Empathising with the past

12th November 2004 at 00:00
Lucy Russell looks at a resource for primary and secondary pupils exploring the lives of Jewish children who survived Nazi oppression

The Last Goodbye - The rescue of children from Nazi Europe The Jewish Museum London pound;7.50 Tel: 020 7284 1997 www.jewishmuseum.org.uk

The Last Goodbye can be used as a resource in its own right or in conjunction with a travelling exhibition run by the Jewish Museum. The worksheets within the resource are photocopiable. Five A4-sized colour impressions of life in Berlin under the Nazis, by Hans Jackson, a German-Jewish refugee, are included and would be useful for display or group work.

The motives of the authors are admirable and the publication has been supported by a number of individuals who were themselves rescued from Nazi Europe on the Kindertransport.

The primary aim is for students from key stage 2 to GCSE to relate personally to those whose lives were saved; as such, suggested tasks rely heavily on empathy. This is not necessarily a bad thing. History is about trying to make sense of the past, and there is always an emotional dimension in history, because it is about humanity.

However, teachers may wish to adapt tasks. One task asks students to role-play the first time a refugee has tea with his new foster parents: "He doesn't speak English and 'English tea-time' is an unusual tradition for him. He may be worried about whether the food is kosher". For this task students would need to be clear about what it means to be Jewish, and what "English tea time" may have been like. This is a tall order for 21st-century students more used to a TV dinner.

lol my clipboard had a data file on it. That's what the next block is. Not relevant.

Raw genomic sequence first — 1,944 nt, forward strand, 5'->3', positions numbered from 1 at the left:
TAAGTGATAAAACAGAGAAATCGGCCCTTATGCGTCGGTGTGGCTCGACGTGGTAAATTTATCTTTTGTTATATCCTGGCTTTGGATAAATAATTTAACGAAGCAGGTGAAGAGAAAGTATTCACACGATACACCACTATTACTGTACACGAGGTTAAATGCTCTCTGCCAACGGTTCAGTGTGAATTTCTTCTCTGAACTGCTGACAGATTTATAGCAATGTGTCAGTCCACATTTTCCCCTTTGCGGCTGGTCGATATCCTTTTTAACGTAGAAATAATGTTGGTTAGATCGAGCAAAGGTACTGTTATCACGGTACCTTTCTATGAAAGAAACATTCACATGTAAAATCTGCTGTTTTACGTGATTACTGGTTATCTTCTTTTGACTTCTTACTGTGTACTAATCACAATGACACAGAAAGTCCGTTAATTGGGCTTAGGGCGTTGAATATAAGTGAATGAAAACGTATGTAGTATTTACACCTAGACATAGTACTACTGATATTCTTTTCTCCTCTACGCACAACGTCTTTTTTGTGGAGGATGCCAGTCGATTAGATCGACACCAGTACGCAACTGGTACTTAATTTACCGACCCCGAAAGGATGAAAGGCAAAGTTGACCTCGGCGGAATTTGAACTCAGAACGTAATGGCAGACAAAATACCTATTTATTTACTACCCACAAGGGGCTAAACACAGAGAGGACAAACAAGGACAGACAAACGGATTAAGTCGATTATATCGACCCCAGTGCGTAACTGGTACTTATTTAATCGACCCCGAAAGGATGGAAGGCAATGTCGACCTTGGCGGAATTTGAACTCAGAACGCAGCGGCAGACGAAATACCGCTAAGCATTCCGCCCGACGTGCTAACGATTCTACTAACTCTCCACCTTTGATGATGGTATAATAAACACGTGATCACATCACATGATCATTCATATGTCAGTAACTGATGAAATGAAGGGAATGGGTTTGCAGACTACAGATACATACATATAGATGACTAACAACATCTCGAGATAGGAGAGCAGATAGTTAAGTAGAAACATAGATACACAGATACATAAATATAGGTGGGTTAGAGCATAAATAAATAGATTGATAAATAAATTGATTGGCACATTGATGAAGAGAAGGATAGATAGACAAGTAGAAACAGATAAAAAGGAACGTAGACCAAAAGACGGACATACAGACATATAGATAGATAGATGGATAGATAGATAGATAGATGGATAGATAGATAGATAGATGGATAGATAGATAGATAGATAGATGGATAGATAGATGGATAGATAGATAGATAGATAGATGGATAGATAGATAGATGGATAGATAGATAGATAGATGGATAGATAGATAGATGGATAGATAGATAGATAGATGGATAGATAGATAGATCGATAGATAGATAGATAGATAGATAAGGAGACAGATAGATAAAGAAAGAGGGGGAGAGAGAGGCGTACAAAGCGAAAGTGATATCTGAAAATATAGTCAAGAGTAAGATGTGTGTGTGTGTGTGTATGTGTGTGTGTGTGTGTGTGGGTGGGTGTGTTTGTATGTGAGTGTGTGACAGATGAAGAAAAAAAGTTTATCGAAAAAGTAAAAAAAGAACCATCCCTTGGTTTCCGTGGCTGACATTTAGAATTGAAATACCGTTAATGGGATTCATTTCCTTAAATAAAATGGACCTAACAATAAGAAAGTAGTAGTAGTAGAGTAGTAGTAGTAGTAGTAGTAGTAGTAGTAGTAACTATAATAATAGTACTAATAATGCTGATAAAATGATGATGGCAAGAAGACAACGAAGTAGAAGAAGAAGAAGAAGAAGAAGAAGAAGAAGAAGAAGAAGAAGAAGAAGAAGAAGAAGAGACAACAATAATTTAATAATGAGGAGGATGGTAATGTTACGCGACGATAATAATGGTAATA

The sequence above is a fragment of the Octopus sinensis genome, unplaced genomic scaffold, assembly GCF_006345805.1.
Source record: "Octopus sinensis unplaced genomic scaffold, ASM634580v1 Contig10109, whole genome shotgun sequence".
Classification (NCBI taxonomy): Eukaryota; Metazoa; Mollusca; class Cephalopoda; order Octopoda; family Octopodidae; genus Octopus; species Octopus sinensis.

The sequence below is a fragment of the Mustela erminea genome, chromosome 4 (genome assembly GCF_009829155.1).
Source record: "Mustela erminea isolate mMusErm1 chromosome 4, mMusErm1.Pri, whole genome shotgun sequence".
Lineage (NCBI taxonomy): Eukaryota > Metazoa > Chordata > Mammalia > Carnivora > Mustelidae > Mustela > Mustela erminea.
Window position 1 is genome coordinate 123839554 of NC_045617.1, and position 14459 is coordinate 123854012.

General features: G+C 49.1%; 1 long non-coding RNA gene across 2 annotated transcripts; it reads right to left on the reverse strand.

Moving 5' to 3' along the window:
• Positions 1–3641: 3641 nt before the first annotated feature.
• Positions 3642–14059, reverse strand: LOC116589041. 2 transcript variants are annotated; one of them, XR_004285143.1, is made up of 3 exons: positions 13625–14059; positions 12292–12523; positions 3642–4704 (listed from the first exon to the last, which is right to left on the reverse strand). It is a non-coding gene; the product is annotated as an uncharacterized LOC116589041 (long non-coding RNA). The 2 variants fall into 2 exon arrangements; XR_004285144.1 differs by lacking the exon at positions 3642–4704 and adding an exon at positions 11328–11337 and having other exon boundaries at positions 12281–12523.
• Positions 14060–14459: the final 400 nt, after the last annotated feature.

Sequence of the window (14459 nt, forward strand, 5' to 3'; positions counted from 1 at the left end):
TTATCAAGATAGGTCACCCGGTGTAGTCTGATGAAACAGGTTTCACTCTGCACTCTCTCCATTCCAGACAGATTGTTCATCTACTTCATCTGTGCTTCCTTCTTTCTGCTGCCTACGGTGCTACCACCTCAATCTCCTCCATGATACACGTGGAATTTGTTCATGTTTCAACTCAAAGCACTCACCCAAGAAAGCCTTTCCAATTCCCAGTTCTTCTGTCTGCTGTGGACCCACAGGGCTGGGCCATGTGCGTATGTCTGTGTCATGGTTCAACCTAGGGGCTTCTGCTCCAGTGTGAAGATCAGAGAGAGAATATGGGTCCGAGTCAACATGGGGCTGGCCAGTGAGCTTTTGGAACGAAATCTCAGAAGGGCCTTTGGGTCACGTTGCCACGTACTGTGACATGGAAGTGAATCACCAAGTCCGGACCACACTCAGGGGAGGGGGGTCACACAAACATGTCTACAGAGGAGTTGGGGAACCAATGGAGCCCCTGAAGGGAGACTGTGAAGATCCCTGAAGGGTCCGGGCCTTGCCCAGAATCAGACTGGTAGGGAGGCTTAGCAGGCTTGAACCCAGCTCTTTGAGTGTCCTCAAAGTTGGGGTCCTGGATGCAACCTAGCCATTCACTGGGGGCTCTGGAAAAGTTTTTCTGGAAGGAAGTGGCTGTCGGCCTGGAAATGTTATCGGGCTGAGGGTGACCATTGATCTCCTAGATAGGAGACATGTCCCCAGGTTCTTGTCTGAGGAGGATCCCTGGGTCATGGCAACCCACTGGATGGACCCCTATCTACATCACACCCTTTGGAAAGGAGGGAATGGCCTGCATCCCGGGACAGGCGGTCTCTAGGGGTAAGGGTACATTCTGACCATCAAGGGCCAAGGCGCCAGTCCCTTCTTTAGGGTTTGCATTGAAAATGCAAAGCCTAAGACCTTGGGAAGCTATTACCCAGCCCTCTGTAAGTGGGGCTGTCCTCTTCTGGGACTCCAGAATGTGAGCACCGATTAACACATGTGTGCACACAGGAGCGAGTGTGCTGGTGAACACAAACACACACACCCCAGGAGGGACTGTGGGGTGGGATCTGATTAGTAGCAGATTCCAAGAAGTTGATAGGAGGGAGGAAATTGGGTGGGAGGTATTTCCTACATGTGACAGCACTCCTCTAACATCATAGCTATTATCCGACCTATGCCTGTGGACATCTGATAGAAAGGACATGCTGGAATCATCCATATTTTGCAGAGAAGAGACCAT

This is a good cross-curricular resource with lessons for citizenship and RE, as well as some good history. The text, photographs and personal testimony tell the story well. A timeline shows the gradual legalisation of prejudice from 1933 onwards and there is a very interesting interview with a German woman who had been friends at school with a Jewish girl. This interview reveals some of the effects of the laws against Jews and anti-Jewish propaganda on the German psyche.

Lucy Russell is researching for a PhD in Teaching the Holocaust in History: Policy and Classroom Perspectives at Goldsmiths College, University of London

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